The Trip 35 is a 35mm compact camera manufactured by Olympus. It was introduced in 1967 and discontinued in 1984. Over twelve million were sold. The Trip name was a reference to its intended market - people who wanted a compact, functional camera for holidays - made even easier to use by the camera s built-in light meter that required no batteries. The Trip pioneered and dominated the compact point-and-shoot camera market and was popularized by photographer David Bailey (who famously shot portraits of Andy Warhol, and other iconic 1960s celebrities).
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The Nikon F camera, introduced in April 1959, was Nikon's first SLR camera and showed the superiority of the Japanese SLR quality over more expensive rangefinder options. It was the first SLR system to be adopted and used seriously by the general population of professional photographers and carries the title of being the first SLR on the lunar orbit. It was produced until October 1973 and aspects of its design remain in all of Nikon's subsequent SLR cameras. Probably the most famous user was Don McCullin whose Nikon F suffered a direct hit whilst he was covering Cambodia. It saved his life and is a testament to the build quality of the camera. Enquire ...



The Hasselblad 500C was introduced in 1957 by the Victor Hasselblad AB. Its name is derived from its 1/500th of a second leaf-type Compur shutter, which allowed for electronic flash synchronization at all speeds. The landmark 500C design formed the basis for Hasselblad's product line for the next forty years, with variants still being produced in small quantities in 2008. The now iconic modular design of the series meant that all components were interchangeable and proved highly popular with professional photographers. Perhaps the most famous use of the camera was during the Apollo program missions when man first landed on the Moon. Enquire ...



The LOMO LC-A (Lomo Kompakt Automat) is a fixed lens, compact camera introduced in 1984. Originally manufactured until 2005 by the Leningrad Optical Mechanical Association (LOMO) in St Petersburg Russia, its replacement (the LC-A+) moved to China. In 1991, a group of Viennese students discovered the Lomo LC-A and were "charmed by the unique and sometimes blurry" images that the camera produced. The Lomographic Society International was subsequently founded in 1992 with a motto of "Don't Think, Just Shoot", accompanied by 'Ten Golden Rules' that encourage spontaneity while minimizing considerations of formal technique. Enquire ...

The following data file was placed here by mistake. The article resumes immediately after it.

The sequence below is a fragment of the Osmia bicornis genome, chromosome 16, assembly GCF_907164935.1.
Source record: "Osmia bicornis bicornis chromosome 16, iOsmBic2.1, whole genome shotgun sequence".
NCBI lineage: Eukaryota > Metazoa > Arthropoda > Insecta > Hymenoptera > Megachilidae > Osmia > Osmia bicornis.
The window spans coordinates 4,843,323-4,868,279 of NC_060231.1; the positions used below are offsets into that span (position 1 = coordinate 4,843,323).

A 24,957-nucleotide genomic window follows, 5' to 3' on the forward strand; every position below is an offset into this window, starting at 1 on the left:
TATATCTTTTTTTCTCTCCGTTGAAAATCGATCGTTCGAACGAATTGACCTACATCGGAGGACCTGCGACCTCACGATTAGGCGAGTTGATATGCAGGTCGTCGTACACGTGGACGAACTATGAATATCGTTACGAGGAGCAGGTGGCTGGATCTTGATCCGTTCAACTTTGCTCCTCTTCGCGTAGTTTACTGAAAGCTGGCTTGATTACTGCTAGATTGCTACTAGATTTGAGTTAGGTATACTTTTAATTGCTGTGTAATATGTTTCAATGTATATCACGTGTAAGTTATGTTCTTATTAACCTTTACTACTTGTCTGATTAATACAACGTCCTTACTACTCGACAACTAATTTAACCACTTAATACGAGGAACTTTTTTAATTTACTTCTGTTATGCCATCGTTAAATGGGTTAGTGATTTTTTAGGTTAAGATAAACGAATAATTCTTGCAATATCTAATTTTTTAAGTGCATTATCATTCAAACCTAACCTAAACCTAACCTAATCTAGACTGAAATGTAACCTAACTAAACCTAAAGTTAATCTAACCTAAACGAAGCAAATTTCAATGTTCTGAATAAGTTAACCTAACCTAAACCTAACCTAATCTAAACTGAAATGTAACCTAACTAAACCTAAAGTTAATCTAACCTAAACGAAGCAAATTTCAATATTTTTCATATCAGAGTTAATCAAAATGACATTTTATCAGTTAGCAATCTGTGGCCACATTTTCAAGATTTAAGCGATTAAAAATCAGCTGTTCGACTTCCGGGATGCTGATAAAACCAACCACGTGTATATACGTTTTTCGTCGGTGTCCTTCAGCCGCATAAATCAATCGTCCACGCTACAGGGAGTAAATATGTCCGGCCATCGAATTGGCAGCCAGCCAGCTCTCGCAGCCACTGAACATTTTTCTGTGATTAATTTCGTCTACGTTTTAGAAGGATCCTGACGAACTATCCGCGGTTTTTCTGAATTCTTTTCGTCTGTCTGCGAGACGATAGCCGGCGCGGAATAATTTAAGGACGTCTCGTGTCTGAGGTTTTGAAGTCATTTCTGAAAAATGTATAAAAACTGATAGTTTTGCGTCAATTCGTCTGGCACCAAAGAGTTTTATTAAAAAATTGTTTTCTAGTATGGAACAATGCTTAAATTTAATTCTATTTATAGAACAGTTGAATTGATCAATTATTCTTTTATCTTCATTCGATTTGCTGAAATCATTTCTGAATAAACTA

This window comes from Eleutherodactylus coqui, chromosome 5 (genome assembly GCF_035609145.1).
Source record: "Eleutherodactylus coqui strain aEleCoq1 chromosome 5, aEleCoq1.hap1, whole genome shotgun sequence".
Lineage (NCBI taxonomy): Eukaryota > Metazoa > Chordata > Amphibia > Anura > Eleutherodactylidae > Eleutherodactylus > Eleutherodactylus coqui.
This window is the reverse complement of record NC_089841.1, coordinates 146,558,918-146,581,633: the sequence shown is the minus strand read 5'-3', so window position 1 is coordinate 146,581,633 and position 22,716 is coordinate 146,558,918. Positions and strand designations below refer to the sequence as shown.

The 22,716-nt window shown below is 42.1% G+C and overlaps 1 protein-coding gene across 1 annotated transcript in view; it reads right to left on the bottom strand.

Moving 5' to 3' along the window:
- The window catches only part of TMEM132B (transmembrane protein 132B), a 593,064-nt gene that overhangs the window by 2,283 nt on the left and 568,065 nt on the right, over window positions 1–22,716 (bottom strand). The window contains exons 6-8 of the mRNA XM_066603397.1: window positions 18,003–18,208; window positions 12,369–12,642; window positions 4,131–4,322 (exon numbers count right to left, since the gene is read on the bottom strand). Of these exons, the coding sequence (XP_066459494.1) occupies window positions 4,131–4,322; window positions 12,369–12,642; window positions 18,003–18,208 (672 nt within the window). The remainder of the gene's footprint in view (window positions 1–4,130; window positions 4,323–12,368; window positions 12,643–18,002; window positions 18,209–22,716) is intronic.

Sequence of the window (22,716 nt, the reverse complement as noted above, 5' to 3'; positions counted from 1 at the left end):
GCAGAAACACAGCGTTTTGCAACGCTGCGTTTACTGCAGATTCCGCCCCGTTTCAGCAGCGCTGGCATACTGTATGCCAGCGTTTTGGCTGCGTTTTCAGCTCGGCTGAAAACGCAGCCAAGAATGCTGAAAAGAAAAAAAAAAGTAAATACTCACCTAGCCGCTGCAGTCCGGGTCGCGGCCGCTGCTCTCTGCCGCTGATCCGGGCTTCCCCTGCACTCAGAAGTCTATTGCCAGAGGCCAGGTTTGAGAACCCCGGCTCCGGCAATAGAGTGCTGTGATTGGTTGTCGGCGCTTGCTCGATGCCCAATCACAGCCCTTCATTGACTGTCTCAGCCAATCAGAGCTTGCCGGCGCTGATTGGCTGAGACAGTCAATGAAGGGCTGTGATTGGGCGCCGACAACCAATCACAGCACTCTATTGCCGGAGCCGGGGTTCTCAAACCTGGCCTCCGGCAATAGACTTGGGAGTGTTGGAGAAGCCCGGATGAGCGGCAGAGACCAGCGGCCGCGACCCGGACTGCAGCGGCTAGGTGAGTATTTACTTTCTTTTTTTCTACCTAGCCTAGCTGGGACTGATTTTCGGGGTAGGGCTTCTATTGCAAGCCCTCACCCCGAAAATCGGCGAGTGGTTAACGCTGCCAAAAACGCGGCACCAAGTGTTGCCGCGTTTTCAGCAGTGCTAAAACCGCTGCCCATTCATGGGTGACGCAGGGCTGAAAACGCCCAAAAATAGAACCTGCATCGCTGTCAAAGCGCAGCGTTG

First introduced in 1900, the Brownie is the name of a popular series of simple and inexpensive film cameras made by Eastman Kodak until 1962. With its simple controls and initial price of $1, it popularized low-cost photography more than any other camera in history and introduced the concept of the 'snapshot'. Famously quoted mid-century photographer Bert Hardy suggested 'an expensive camera was unnecessary for quality photography' and used a Brownie to shoot a posed (and at the time, racy) snapshot of two young women on a breezy day in Blackpool in the United Kingdom. Enquire ...



Walter Zapp invented the original Minox subminiature camera in 1936. Initially manufactured in Riga, Latvia - the camera attracted the attention of intelligence agencies in America, Britain and Germany due to its small size and macro focusing ability. The close-focusing lens and small size of the camera made it perfect for covert uses such as surveillance or document copying. The Minox was used by both Axis and Allied intelligence agents during World War II and later versions were used well into the 1980's. The Soviet spy John A. Walker Jr whose actions against the US Navy cryptography programs represent some of the most compromising intelligence actions against the United States during the Cold War era, used a Minox C to photograph documents and ciphers. Enquire ...



The Contax G1 and G2 are interchangeable-lens rangefinder cameras sold by Kyocera under the Contax brand in competition with the Leica M7. The G1 was introduced in 1994 with the G2 joining it in 1996. Production ended in 2005. The G-series use a unique (and at the time revolutionary) electronic rangefinder autofocus mount called the "G"-mount. Designed by Carl Zeiss, the lenses quickly established the G series as a camera of worth. German fashion and art photographer Juergen Teller - who's work is marked by his refusal to separate the commercial fashion pictures and his autobiographical un-commissioned images - employs a raw, overexposed style using a Contax G2 camera with an on-board flash. Enquire ...